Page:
Time Management for Entrepreneurs

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time management for entrepreneurs

Time management is never an easy thing for entrepreneurs, especially when starting out. There is so much to do: sell, service, market, keep the books…when do you get a break?

I’m chuckling to myself as I write this blog post because I finally feel after years of trying I feel as though I’ve finally gotten a handle on managing my time. I have three children, a husband, a mom, two brothers and sisters-in-law who live close by, as well as friends and a thriving business, and as of May 7th, I have a brand new baby. I have some serious time-management adjusting to do!

Today I’m going to focus on those of you just starting out. When you start your business, you will find that you have more to do than hours in the day (assuming you like to eat and sleep). There is a learning curve when you are starting, and sometimes it’s difficult to prioritize.

I remember when I started my company, my days felt quite chaotic. I would rush to networking meetings, do sales calls with potential clients, attend meetings with existing clients and run back to the office to work on marketing materials and answer email (no smartphones back then). The two things that I hated to do were to keep the books and to organize my desk (I still do. God bless Karen!). As a result, the books were constantly neglected, my computer files were haphazardly saved and my desk looked like someone dumped a truck full of paper on it.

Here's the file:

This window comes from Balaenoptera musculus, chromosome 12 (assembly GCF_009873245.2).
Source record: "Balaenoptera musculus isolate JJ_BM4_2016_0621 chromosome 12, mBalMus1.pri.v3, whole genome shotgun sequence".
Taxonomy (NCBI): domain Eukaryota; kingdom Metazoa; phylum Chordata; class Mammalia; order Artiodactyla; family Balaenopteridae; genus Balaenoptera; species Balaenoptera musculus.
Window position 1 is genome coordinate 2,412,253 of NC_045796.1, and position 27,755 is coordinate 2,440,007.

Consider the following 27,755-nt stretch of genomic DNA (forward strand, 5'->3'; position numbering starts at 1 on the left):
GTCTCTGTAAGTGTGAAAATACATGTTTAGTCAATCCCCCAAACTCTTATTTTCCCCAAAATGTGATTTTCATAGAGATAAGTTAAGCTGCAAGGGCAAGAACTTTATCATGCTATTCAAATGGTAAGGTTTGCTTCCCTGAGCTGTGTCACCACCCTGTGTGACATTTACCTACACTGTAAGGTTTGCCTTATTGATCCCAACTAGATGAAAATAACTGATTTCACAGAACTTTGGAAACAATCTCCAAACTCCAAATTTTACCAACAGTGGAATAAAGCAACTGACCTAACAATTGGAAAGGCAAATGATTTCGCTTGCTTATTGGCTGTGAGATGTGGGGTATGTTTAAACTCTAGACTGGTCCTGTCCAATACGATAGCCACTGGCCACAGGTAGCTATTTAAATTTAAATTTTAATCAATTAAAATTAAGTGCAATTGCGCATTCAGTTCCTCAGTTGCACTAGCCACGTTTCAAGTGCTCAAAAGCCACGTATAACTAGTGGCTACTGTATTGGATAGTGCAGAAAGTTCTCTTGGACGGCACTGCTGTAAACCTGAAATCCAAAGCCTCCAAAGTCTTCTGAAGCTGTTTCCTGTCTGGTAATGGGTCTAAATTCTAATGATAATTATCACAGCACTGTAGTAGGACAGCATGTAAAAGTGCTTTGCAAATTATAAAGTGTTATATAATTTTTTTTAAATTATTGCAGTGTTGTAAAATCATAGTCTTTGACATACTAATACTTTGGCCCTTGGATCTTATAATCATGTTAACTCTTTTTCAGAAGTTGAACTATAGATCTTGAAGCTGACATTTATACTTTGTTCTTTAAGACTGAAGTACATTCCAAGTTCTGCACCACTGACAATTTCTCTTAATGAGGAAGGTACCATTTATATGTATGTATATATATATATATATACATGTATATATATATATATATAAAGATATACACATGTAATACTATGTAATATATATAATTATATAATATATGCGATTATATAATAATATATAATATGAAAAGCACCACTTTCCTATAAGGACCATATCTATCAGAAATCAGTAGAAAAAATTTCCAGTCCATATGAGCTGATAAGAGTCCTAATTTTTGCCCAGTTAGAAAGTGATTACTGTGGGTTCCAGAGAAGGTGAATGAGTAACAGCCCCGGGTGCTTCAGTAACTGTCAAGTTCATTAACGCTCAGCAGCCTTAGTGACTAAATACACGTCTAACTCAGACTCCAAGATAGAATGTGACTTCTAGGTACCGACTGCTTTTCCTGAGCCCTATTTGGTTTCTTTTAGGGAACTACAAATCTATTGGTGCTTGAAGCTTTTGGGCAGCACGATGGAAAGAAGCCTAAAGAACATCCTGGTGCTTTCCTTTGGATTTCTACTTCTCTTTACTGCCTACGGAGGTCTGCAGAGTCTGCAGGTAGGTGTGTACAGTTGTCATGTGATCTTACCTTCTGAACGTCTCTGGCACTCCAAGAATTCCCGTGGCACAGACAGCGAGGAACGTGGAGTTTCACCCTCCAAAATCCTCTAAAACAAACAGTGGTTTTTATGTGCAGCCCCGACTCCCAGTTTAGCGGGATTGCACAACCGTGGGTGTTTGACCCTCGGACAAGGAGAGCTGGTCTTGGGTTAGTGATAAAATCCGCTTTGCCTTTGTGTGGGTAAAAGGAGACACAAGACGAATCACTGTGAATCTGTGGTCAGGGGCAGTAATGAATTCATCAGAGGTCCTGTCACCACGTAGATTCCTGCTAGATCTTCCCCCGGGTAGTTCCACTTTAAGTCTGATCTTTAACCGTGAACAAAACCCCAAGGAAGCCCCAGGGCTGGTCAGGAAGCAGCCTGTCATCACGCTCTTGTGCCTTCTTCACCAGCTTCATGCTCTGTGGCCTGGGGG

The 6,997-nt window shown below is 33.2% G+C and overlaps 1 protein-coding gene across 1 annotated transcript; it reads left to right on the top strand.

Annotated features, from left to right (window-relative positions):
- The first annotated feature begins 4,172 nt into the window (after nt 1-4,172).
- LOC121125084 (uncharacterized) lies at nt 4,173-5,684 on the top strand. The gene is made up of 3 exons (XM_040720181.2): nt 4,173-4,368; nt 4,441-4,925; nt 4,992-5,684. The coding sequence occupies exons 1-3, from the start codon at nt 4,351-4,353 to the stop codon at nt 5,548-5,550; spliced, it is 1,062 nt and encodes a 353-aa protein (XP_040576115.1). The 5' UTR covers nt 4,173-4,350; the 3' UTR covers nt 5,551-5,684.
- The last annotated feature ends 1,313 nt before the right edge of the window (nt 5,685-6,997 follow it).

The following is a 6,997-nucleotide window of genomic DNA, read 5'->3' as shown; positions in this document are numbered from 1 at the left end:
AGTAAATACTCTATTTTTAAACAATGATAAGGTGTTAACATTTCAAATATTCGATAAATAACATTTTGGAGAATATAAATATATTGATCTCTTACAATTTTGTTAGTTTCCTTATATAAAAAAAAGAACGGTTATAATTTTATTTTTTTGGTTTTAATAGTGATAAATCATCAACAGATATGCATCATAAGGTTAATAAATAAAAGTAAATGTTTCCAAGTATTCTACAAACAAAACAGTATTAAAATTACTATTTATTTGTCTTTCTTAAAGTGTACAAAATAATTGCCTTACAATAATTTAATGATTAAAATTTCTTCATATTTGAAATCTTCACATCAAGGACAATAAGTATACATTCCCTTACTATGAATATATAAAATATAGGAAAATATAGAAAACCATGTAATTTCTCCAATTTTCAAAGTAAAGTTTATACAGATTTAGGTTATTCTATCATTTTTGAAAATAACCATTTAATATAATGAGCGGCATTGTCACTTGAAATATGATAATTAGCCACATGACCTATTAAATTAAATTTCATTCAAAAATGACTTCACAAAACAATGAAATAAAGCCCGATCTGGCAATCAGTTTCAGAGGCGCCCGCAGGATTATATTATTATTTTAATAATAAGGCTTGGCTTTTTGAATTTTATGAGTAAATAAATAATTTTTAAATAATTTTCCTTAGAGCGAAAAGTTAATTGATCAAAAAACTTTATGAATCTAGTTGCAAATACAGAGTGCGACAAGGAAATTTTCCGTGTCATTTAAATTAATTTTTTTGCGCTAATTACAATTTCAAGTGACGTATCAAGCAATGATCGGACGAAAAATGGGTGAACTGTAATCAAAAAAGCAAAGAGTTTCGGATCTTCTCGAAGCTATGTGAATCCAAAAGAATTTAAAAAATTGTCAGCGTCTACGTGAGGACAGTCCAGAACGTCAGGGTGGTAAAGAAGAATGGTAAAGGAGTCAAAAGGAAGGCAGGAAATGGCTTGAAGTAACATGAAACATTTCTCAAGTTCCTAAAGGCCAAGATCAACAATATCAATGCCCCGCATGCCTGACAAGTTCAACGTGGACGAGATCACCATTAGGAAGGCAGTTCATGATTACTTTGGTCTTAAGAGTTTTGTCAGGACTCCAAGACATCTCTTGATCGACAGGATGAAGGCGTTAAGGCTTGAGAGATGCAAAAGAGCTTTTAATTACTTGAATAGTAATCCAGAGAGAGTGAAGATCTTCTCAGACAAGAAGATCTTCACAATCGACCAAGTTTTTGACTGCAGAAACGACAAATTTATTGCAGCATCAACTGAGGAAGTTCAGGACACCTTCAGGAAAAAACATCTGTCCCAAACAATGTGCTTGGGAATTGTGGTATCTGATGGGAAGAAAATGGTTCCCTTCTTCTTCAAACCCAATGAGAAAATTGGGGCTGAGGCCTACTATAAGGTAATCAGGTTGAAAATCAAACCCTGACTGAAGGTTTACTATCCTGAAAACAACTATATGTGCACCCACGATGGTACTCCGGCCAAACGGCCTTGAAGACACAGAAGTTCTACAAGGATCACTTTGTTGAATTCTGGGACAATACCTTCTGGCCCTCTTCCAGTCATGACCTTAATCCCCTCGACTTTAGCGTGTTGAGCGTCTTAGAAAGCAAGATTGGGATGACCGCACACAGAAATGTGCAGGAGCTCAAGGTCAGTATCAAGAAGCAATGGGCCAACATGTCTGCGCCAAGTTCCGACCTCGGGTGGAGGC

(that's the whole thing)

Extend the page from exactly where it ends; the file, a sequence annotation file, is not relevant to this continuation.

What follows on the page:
When I finally had to catch up on bookkeeping, it took much longer than it would have if I just kept up with it. I never filed my papers. I just made a huge to-be-filed folder…which led to utter panic when I needed one of those neglected papers.

What would I have done differently if I had the chance?

  • Book appointments wisely. Book meetings outside of the office only two or three days a week.
  • Book those outside meetings by location. You will save time and gas if you schedule your meetings so that you don’t have to drive back and forth across town several times.
  • Block your time in the office. Make a list of tasks you have to do on a daily basis and assign times to complete them. This means don’t jump every time you see an email cross your computer screen; in fact, turn off the audio alerts so you don’t get distracted.
  • Ignore the phone as much as possible. If you don’t recognize a phone number, by all means answer it. The sooner you talk to a potential customer, the better. If the call is from a vendor-buddy, chat with him later.
  • Hire someone to complete tasks you don’t enjoy. If I had stretched a bit to hire someone to keep my books on a part-time basis, it would have saved me hours of frustration.
  • Don’t be impatient. Rome wasn’t built in a day and your business won’t be either. Make reasonable demands of your time and check off your accomplishments as you get them done.

It’s also important that you save time for recreation as well, so you don’t get burned out. You may not be the freewheeling person you were as a student, or someone who can leave work at the office when the day is done, but it is critical to carve out time for family and friends.

So, new entrepreneurs, share your tips with us on how you manage your time. Post here!

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